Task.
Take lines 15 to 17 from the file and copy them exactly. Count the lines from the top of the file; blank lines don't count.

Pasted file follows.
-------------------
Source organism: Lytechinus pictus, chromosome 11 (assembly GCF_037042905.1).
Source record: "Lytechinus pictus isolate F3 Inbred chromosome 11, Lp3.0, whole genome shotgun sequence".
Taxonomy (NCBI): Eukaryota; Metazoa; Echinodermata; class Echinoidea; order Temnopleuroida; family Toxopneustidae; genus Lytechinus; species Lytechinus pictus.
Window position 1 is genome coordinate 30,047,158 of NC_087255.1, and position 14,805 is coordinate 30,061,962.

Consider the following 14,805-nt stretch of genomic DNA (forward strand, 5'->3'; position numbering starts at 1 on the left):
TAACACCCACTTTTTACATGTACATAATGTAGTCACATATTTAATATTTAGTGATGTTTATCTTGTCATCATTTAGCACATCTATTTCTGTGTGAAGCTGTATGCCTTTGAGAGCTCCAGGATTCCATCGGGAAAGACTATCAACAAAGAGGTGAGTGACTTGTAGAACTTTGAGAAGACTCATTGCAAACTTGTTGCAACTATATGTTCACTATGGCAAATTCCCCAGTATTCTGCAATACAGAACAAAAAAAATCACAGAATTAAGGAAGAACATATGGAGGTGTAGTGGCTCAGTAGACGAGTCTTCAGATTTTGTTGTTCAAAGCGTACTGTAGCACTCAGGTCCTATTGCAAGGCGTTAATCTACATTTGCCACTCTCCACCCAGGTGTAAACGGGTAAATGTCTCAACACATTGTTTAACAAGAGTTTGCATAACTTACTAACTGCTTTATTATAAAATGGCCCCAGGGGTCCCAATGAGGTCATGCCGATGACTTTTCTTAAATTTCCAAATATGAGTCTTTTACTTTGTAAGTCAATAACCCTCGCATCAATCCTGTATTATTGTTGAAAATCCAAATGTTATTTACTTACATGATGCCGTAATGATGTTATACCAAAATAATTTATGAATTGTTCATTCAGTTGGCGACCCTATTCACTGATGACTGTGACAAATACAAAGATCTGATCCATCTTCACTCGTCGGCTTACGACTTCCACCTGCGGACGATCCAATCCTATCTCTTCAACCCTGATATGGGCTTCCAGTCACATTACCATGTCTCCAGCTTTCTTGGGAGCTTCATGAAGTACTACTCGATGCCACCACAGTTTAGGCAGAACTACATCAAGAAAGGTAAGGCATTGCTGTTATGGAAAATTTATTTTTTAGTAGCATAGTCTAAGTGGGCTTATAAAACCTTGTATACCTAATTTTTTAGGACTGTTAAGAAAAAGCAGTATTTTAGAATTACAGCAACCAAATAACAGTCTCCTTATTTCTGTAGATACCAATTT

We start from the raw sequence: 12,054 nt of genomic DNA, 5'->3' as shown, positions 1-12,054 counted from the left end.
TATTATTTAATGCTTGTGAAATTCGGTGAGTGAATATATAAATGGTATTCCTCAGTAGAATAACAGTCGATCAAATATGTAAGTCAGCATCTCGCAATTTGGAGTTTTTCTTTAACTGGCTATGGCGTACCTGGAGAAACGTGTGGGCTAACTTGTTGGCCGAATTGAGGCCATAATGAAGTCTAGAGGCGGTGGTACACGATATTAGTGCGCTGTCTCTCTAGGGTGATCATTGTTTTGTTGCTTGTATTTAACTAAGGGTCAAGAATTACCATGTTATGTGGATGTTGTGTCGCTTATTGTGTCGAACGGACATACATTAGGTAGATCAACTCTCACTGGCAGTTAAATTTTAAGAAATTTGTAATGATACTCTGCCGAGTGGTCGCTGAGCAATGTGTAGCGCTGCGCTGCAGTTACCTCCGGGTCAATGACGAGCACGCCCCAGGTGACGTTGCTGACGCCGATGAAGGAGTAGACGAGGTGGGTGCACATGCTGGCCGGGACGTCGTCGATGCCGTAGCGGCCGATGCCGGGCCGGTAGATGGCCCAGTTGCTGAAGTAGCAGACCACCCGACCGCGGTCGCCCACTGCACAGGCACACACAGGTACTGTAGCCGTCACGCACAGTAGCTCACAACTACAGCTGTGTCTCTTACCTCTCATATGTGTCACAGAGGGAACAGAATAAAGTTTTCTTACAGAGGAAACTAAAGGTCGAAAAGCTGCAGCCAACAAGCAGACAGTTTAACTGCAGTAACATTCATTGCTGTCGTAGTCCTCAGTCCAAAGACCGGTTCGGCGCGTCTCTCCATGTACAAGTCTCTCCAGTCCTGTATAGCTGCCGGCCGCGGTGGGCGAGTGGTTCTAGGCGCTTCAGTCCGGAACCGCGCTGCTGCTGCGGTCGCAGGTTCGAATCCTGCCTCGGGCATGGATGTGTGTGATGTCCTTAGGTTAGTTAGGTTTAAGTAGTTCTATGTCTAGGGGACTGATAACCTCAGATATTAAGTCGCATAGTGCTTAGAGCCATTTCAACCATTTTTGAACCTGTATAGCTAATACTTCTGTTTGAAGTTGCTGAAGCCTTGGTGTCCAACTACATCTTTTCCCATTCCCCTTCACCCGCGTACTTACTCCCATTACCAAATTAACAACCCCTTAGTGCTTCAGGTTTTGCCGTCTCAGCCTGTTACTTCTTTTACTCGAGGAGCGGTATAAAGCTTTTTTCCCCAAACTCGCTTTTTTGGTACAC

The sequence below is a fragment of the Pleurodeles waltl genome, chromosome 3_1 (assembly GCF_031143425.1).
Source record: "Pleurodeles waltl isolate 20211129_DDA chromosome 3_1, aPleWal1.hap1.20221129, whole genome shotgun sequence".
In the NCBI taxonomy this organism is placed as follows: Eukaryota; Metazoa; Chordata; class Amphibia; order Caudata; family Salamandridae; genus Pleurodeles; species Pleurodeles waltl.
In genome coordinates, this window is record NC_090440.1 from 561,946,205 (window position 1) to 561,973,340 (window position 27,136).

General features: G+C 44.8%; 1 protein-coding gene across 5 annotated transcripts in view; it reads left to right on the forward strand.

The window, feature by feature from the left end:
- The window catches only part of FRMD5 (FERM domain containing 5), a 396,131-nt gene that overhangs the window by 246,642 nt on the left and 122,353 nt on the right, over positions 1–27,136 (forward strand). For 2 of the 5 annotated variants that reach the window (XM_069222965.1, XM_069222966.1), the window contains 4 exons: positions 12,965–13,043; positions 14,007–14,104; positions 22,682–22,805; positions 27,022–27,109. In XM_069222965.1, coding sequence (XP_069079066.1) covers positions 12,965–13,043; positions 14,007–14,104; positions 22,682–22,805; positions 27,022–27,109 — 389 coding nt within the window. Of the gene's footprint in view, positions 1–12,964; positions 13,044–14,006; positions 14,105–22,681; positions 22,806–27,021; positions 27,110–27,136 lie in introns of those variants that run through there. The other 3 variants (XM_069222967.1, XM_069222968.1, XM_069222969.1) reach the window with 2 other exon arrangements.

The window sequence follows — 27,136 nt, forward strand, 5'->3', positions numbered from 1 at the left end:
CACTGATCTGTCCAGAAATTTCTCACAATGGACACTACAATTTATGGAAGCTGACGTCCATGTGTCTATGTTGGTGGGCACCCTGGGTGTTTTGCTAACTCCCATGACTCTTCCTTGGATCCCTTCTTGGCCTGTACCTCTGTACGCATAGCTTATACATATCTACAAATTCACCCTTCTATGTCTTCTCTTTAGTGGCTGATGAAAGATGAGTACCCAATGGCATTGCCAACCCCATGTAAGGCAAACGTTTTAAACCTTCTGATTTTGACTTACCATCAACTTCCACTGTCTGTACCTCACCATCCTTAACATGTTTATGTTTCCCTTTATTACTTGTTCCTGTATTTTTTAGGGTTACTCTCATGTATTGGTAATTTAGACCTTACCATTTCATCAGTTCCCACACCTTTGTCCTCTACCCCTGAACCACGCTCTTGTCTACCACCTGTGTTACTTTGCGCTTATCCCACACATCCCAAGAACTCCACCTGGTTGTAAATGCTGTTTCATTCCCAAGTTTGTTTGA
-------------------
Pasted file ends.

- The window catches only part of FRMD5 (FERM domain containing 5), a 396,131-nt gene that overhangs the window by 246,642 nt on the left and 122,353 nt on the right, over positions 1–27,136 (forward strand). For 2 of the 5 annotated variants that reach the window (XM_069222965.1, XM_069222966.1), the window contains 4 exons: positions 12,965–13,043; positions 14,007–14,104; positions 22,682–22,805; positions 27,022–27,109. In XM_069222965.1, coding sequence (XP_069079066.1) covers positions 12,965–13,043; positions 14,007–14,104; positions 22,682–22,805; positions 27,022–27,109 — 389 coding nt within the window. Of the gene's footprint in view, positions 1–12,964; positions 13,044–14,006; positions 14,105–22,681; positions 22,806–27,021; positions 27,110–27,136 lie in introns of those variants that run through there. The other 3 variants (XM_069222967.1, XM_069222968.1, XM_069222969.1) reach the window with 2 other exon arrangements.

The window sequence follows — 27,136 nt, forward strand, 5'->3', positions numbered from 1 at the left end:
CACTGATCTGTCCAGAAATTTCTCACAATGGACACTACAATTTATGGAAGCTGACGTCCATGTGTCTATGTTGGTGGGCACCCTGGGTGTTTTGCTAACTCCCATGACTCTTCCTTGGATCCCTTCTTGGCCTGTACCTCTGTACGCATAGCTTATACATATCTACAAATTCACCCTTCTATGTCTTCTCTTTAGTGGCTGATGAAAGATGAGTACCCAATGGCATTGCCAACCCCATGTAAGGCAAACGTTTTAAACCTTCTGATTTTGACTTACCATCAACTTCCACTGTCTGTACCTCACCATCCTTAACATGTTTATGTTTCCCTTTATTACTTGTTCCTGTATTTTTTAGGGTTACTCTCATGTATTGGTAATTTAGACCTTACCATTTCATCAGTTCCCACACCTTTGTCCTCTACCCCTGAACCACGCTCTTGTCTACCACCTGTGTTACTTTGCGCTTATCCCACACATCCCAAGAACTCCACCTGGTTGTAAATGCTGTTTCATTCCCAAGTTTGTTTGA